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Yingchen He

Assistant Professor

Department of Psychology

Poe Hall 710

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Yingchen He is an Assistant Professor in the Human Factors and Applied Cognition Program at the Department of Psychology. She has been at NC State since 2020, directing the Translational Vision Research Lab. She completed her undergraduate study at Beijing University in China (major: Biological Sciences and Psychology), and obtained her Ph.D. degree in Cognitive Psychology from the University of Minnesota. Her Ph.D. work focused on understanding the sensory and cognitive constraints limiting reading performance, and designing training protocols to improve reading speed (especially for people with visual impairments). After graduation, she received postdoctoral training at the Department of Ophthalmology and Visual Neurosciences at the University of Minnesota. Working with a retina surgeon, she studied the brain plasticity of blind individuals who have partially regained sight through retinal implants. She also conducted objective evaluation of their functional vision, and collaborated with industrial partners to optimize the function the retinal implants.

Dr. He’s work is at the intersection of cognitive psychology, engineering, and health. At the basic science level, her work addresses fundamental questions about visual processing and the impact of eye diseases on it. At the practical level, she applies her knowledge to understand the vision-related human factors in the design of training protocols and assistive technologies, providing solutions to overcome vision loss. Please visit the Translational Vision Research Lab website for more information.



Research Publications

He, Y., Sun, S., Roy, A., Caspi, A., & Montezuma, S. R. (2020). Improved mobility performance with an artificial vision therapy system using a thermal sensor. Journal of Neural Engineering17.

Montezuma, S. R., Sun, S. Y., Roy, A., Caspi, A., Dorn, J. D., & He, Y. (2020). Improved localisation and discrimination of heat emitting household objects with the artificial vision therapy system by integration with thermal sensor. British Journal of Ophthalmology, bjophthalmol-2019-315513.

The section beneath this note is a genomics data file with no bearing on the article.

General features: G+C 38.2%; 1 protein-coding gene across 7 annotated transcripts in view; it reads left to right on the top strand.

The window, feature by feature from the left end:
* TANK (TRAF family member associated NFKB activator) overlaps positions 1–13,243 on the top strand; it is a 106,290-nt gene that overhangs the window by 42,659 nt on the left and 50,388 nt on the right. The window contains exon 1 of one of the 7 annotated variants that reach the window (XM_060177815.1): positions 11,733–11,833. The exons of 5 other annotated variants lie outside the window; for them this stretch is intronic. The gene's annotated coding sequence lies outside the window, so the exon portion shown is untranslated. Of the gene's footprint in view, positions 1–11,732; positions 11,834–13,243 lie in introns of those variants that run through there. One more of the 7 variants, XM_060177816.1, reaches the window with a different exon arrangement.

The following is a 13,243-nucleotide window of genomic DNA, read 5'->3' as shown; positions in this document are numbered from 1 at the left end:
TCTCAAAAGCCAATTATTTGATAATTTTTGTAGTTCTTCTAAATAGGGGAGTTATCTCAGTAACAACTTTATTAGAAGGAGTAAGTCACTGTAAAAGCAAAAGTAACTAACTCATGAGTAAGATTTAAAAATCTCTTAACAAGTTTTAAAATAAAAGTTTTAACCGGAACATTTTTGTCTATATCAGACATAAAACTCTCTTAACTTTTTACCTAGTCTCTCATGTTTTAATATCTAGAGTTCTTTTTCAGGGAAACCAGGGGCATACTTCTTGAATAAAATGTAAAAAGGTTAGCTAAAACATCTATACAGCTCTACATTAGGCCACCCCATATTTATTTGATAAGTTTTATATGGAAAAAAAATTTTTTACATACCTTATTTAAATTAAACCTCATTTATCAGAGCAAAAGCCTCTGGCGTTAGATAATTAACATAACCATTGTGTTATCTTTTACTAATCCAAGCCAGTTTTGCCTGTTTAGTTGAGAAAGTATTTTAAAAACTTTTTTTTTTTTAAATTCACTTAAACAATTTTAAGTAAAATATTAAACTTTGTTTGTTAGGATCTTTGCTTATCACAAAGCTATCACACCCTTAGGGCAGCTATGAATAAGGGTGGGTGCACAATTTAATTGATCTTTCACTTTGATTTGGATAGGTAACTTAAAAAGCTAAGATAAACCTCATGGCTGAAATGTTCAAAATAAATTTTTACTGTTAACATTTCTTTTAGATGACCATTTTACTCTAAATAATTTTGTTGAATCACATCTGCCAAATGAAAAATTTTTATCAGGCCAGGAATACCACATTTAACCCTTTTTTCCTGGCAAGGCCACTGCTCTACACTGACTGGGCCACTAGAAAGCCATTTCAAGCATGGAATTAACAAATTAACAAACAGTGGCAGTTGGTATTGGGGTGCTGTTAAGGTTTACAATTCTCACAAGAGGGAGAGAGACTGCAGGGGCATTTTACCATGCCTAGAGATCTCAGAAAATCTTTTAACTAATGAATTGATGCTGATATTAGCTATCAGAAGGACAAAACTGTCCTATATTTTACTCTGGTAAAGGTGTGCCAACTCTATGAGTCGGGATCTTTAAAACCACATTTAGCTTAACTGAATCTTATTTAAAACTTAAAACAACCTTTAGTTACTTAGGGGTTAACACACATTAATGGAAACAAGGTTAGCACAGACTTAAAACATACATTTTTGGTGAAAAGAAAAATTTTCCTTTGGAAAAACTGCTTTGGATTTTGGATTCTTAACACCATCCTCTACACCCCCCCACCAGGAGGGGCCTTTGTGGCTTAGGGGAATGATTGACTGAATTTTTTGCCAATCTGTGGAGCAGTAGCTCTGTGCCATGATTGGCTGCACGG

He, Y., Huang, N. T., Caspi, A., Roy, A., & Montezuma, S. R. (2019). Trade-off between field-of-view and resolution in the thermal-integrated Argus II system. Transl Vis Sci Technol, 8(4):29.

Baskaran, K., Macedo, A. F., He, Y., Hernandez-Moreno, L., Queirós, T., Mansfield, J. S., & Calabrèse, A. (2019). Scoring Reading Parameters: An Inter-Rater Reliability Study Using The MNREAD Chart. PLoS ONE, 14(6): e0216775.

He, Y., Legge, G. E., & Kwon, M. (2018). Common constraints limit Korean and English character recognition in peripheral vision. Journal of Vision, 18(1):5, 1–15.

Calabrese, A., To, L., He, Y., Berkholtz, E., Rafian, P., & Legge, G. E. (2018). Comparing Performance on the MNREAD iPad app with the MNREAD acuity chart. Journal of Vision, 18(1):8, 1-11.

He, Y., & Legge, G. E. (2017). Linking crowding, visual span, and reading. Journal of Vision, 17(11):11, 1-15.

Calabrèse, A., Cheong, A. M. Y., Cheung, S. H., He, Y., Kwon, M. Y., Mansfield, J. S., … Legge, G. E. (2016). Baseline MNREAD measures for normally sighted subjects from childhood to old age. Investigative Ophthalmology and Visual Science, 57(8), 3836–3843.

He, Y., Scholz, J., Gage, R., Kallie, C., Liu, T., & Legge, G. E. (2015). Comparing the Visual Spans for Faces and Letters. Journal of Vision15(8), [7].

Chen, J., He, Y., Zhu, Z., Zhou, T., Peng, Y., Zhang, X., & Fang, F. (2014). Attention-dependent early cortical suppression contributes to crowding. The Journal of Neuroscience, 34(32), 10465-10474.

He, Y., Legge, G. E., & Yu, D. (2013). Sensory and Cognitive Influences on the Training-Related Improvement of Reading Speed in Peripheral Vision. Journal of Vision13(7), 1-14.


Ph.D. Cognitive and Brain Sciences University of Minnesota, Twin Cities 2017

B.S. Biological Sciences Beijing University 2011

B.S. Psychology Beijing University 2011

Area(s) of Expertise

Visual constraints in daily tasks including reading, object recognition, and navigation; accessibility of technology for people with visual differences; training and rehabilitation for people with vision loss; and brain plasticity following training, long-term vision loss, and the regaining of sight.